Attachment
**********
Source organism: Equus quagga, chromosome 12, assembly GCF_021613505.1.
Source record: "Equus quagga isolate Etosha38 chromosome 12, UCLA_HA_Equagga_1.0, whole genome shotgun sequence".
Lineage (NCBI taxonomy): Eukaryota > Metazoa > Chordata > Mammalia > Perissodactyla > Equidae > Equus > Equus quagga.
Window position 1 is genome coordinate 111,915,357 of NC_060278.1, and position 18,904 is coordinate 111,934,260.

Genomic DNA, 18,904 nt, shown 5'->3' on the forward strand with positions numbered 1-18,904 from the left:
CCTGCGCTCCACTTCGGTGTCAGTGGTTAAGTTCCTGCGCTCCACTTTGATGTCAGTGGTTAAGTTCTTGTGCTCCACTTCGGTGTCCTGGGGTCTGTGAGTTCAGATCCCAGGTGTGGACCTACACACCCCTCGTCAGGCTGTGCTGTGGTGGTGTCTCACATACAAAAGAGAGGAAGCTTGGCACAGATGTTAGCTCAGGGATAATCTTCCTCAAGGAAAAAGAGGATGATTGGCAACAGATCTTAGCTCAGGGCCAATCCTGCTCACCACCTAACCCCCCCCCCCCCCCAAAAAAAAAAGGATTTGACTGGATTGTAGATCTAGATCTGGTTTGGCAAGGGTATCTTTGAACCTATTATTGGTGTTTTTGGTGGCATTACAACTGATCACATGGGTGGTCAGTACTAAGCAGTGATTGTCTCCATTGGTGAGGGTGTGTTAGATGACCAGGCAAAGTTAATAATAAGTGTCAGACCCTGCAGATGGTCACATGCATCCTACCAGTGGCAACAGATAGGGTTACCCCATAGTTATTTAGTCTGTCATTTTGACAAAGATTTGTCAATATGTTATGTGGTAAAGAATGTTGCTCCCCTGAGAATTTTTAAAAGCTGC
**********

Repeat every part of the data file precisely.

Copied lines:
Source organism: Equus quagga, chromosome 12, assembly GCF_021613505.1.
Source record: "Equus quagga isolate Etosha38 chromosome 12, UCLA_HA_Equagga_1.0, whole genome shotgun sequence".
Lineage (NCBI taxonomy): Eukaryota > Metazoa > Chordata > Mammalia > Perissodactyla > Equidae > Equus > Equus quagga.
Window position 1 is genome coordinate 111,915,357 of NC_060278.1, and position 18,904 is coordinate 111,934,260.

Genomic DNA, 18,904 nt, shown 5'->3' on the forward strand with positions numbered 1-18,904 from the left:
CCTGCGCTCCACTTCGGTGTCAGTGGTTAAGTTCCTGCGCTCCACTTTGATGTCAGTGGTTAAGTTCTTGTGCTCCACTTCGGTGTCCTGGGGTCTGTGAGTTCAGATCCCAGGTGTGGACCTACACACCCCTCGTCAGGCTGTGCTGTGGTGGTGTCTCACATACAAAAGAGAGGAAGCTTGGCACAGATGTTAGCTCAGGGATAATCTTCCTCAAGGAAAAAGAGGATGATTGGCAACAGATCTTAGCTCAGGGCCAATCCTGCTCACCACCTAACCCCCCCCCCCCCCCAAAAAAAAAAGGATTTGACTGGATTGTAGATCTAGATCTGGTTTGGCAAGGGTATCTTTGAACCTATTATTGGTGTTTTTGGTGGCATTACAACTGATCACATGGGTGGTCAGTACTAAGCAGTGATTGTCTCCATTGGTGAGGGTGTGTTAGATGACCAGGCAAAGTTAATAATAAGTGTCAGACCCTGCAGATGGTCACATGCATCCTACCAGTGGCAACAGATAGGGTTACCCCATAGTTATTTAGTCTGTCATTTTGACAAAGATTTGTCAATATGTTATGTGGTAAAGAATGTTGCTCCCCTGAGAATTTTTAAAAGCTGC